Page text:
Time: 9:58 p.m. CEST
President Barack Obama addressed the painful and tough week for the United States after the tragic events of the police-officer-involved shootings in Baton Rouge, where Alton Sterling was killed, and a suburb of St. Paul, Minnesota, where Philando Castile was shot to death.
Before the end of the NATO summit in Warsaw, where Obama heard additional challenging news on the death of five police officers after shooting in Dallas, Texas, the president reaffirmed his believes that, “as painful as this week has been,” he, “firmly believe that America is not as divided as some have suggested.”
In his opening remarks at the news conference, Obama said that, “Americans of all races, and all backgrounds are rightly outraged by inexcusable attacks on police, whether is in Dallas, or anywhere else. That includes protesters, and includes family members who have concerns for police conducts and have said this is unacceptable.
“There is not division there,” Obama stated. Obama justified the sadness and the anger about the deaths of Sterling and of Castile and “larger persistent problem of African-Americans and Latinos, being treated differently in our criminal-justice system.”
But, as Obama stated, the situation, which could be similar to the enormous polarization in the 60s, ”it is not true.” “You are not seeing the riots, you are not seeing police is going after the people are protesting peacefully. You have seen almost uniformly peaceful protest, and you have seen uniformly police handling those protests with professionalism,” Obama addressed the recent protests after the deaths of two African-American and killings of five police officers.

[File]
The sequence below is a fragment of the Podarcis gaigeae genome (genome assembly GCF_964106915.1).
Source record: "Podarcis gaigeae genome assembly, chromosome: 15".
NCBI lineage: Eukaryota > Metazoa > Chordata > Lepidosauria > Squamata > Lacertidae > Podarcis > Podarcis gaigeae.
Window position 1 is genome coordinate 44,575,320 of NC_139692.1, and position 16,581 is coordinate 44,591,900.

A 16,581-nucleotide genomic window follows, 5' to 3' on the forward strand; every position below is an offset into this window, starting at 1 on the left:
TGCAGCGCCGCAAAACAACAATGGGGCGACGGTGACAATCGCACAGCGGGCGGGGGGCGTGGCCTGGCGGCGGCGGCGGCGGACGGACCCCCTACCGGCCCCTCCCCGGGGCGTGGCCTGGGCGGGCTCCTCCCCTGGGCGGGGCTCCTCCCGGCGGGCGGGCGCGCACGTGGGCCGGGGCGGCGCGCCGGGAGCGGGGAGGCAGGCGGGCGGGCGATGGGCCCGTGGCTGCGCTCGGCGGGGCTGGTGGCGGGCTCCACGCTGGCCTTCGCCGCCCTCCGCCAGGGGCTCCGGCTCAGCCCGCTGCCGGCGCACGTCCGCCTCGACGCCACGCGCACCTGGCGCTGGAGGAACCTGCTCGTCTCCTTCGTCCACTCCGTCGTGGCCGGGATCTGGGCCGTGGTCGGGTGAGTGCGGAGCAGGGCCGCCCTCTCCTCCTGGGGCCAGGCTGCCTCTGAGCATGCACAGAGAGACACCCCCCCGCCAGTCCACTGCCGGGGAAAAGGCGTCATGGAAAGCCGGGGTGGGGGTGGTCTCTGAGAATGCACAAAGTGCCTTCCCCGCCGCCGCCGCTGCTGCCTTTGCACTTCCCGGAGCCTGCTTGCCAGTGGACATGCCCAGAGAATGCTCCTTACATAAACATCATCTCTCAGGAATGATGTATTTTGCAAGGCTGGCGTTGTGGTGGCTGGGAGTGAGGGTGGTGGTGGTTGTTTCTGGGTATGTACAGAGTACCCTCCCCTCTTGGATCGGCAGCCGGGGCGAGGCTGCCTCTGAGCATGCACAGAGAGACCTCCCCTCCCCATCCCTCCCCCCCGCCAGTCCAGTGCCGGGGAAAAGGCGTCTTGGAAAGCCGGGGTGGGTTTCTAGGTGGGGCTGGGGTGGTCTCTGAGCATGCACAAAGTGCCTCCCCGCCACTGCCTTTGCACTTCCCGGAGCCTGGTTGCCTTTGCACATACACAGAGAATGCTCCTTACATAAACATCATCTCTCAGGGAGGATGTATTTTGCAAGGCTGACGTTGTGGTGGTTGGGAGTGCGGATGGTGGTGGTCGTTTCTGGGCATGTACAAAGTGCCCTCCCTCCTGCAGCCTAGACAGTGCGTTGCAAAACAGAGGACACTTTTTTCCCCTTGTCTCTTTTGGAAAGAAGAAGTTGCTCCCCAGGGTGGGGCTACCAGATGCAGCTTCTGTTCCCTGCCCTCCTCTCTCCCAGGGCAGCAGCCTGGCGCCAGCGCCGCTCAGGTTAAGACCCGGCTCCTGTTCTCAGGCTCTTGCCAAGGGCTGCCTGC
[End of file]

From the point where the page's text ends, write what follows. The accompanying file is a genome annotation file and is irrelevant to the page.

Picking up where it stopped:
Obama sent the message for healing to the nation and requested constructiveness, instead of destruction. “As tough, as hard, as depressing, as loss of life was this week; we have a foundation to build on. We would just need to have confidence that we can build on those better angles of our nature.”
Obama called on calming down the rhetoric after the senseless violence. “And we have to make sure that all of us step back from reflection and make sure that rhetoric that we engage in, is constructive, not destructive,” Obama said.